May 2011 – What if someone says something bad?

I have a complaint! (courtesy Scott Ableman on Flickr CC)One of the most common questions we get from attendees at our workshops or speaking engagements is, “What about negative comments? What if someone says something bad?”

First, be assured that this is probably NOT going to be your biggest problem with online communications. At least at first, it will be getting anyone to respond at all! Everyone goes through: “Is anyone out there listening to this? Uh, besides you, Mom?”

Once people get chatty, they tend to be positive, at least in our experience with tourism and travel-related sites. Particularly on Facebook, they “Like” your Page because, well, they like you, and want to support you.

But, here comes that first gripe, that first complaint about something.

How do you respond? (Because the absolute WORST thing you can do is to let it sit there, gathering steam.)

Well, what would you do in such a situation offline? To use Becky’s favorite analogy – what would you do if they were grumbling down at the corner coffee shop?

You respond in the same way online.

**  If the criticism is valid, say, “We’re sorry that happened….” and then tell them what you’ll do to fix it.

**  If the criticism is not valid, say, “We’re sorry, but that is incorrect. Here’s the correct information….” and then tell them what you know to be accurate.

**  If you don’t know the answer, say, “We don’t know….” and then tell them what you’re doing to find out.

**  If the language is wildly inappropriate and abusive, say, “I’m sorry you’re angry, but this is our Facebook Page/blog/YouTube channel/whatever. We welcome reasoned, constructive criticism, but if you can’t use appropriate language, we’re going to have to remove your post and block you from further comments here.” If you can get their contact information, drop them an email or message saying the same thing, with a link to your policy.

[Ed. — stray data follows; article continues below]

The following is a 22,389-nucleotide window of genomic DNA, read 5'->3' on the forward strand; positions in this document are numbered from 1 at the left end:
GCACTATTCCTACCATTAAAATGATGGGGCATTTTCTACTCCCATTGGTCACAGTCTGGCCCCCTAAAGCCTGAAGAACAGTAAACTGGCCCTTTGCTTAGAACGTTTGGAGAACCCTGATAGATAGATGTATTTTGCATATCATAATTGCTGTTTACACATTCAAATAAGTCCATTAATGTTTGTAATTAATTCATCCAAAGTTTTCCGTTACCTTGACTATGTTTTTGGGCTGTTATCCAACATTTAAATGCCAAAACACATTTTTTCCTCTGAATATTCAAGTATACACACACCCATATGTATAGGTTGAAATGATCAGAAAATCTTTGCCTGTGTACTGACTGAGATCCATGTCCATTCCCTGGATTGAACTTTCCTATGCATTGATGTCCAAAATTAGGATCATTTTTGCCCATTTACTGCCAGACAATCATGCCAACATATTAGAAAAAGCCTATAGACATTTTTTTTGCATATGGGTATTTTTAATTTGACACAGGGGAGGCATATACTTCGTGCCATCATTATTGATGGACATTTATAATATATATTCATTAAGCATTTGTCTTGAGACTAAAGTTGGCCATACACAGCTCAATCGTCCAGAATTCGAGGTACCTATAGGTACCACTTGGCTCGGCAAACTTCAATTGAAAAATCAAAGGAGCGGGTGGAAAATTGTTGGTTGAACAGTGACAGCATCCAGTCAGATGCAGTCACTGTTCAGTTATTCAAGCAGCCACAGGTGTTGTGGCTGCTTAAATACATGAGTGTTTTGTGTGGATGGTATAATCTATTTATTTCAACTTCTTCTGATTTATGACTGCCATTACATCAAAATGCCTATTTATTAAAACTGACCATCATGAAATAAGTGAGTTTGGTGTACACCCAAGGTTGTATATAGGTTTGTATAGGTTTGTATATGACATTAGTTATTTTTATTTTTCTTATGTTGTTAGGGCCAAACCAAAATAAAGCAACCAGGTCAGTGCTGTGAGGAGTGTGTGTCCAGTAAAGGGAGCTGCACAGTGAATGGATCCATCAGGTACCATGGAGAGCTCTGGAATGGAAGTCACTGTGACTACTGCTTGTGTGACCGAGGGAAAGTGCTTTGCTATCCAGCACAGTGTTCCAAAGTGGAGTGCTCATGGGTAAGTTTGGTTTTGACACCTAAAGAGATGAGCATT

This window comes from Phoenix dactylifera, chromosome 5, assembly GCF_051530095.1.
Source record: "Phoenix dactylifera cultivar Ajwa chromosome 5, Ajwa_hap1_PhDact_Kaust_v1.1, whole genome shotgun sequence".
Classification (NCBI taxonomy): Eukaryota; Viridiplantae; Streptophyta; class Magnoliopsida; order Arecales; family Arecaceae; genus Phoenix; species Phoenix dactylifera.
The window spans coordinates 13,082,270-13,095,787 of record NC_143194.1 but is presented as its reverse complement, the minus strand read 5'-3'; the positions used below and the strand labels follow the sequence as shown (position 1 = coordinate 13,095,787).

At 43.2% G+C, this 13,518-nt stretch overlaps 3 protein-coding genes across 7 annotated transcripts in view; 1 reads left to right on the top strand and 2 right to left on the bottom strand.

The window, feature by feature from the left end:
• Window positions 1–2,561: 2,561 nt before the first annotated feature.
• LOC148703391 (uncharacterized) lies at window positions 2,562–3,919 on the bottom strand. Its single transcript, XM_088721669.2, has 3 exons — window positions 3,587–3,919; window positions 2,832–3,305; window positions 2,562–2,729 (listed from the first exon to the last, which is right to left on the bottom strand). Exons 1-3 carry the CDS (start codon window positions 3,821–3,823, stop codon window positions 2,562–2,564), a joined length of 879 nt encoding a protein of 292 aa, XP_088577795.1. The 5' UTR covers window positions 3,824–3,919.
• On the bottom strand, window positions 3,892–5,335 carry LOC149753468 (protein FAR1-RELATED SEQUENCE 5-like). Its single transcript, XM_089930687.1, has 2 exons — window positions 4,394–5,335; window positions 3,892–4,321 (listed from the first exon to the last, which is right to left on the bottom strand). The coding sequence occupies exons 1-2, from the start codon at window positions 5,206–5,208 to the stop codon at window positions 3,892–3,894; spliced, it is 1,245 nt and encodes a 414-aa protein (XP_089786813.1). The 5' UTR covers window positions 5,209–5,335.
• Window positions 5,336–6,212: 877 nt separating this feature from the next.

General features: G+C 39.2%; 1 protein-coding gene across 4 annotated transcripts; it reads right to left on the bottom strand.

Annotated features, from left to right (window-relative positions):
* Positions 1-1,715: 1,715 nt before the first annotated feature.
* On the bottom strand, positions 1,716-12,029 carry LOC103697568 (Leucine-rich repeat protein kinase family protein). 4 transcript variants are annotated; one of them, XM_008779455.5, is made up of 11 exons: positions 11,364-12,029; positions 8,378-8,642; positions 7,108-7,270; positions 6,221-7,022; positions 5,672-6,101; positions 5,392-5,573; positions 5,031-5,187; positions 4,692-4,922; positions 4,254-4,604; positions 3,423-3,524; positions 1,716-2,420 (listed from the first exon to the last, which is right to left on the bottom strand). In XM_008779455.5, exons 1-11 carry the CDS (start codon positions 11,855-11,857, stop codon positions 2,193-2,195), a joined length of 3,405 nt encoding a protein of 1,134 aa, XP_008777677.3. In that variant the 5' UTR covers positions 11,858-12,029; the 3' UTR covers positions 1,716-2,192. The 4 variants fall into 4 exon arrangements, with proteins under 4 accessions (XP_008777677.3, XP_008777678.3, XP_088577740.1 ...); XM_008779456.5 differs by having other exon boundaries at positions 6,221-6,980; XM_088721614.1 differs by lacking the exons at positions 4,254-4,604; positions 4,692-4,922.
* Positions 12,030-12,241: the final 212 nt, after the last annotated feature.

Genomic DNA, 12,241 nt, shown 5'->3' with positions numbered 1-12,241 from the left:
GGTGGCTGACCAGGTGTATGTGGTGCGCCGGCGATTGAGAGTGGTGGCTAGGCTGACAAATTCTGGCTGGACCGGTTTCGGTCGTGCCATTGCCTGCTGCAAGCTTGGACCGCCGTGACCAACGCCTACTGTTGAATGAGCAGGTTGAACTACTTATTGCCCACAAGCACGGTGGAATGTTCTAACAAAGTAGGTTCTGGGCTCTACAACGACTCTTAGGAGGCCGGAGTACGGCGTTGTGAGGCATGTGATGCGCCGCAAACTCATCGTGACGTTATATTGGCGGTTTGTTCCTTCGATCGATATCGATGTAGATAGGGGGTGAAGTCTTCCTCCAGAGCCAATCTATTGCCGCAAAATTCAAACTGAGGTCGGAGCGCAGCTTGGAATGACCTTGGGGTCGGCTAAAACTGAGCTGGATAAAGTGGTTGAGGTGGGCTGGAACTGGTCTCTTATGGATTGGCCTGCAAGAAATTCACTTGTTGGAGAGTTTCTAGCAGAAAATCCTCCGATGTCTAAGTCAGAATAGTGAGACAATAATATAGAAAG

**  If it has absolutely nothing to do with your topic, remove it without comment. Spam deserves nothing more.

What you may also find is that your community members will often rise up and defend you from attacks.

When the Fargo-Moorhead CVB brought in the original woodchipper from the movie Fargo (and made a Facebook Page called The Woodchipper in Fargo,) one person was offended, and said on the Page:

“Do you really think this represents our community well – putting a leg in the woodchipper?! I am concerned about who is employed at the Visitor’s Center and why they would think this is a good idea. What about people who have never seen the movie? What about the influence on children? This is not appropriate for a welcoming to our community.”

One of the responses:

“I think of it as confronting a stereotype head on. Anyone who lives in Fargo knows these things are not true. However whether we like it or not this movie is very much part of Fargo culture to those that visit us. We might as well embrace the movie in a humorous way that lets visitors in on the joke….Fargo is a great place and along with all those other attributes now we can add a sense of humor to the mix.”

Here is the full thread from the Facebook Page, if you’d like a case study in both the CVB responding and the community supporting the CVB.

The presentation below has some good links and ideas about “surviving a snark attack” – it’s by Connie Reece and Jen Wojcik and was presented at BlogWorld and New Media Expo 2010.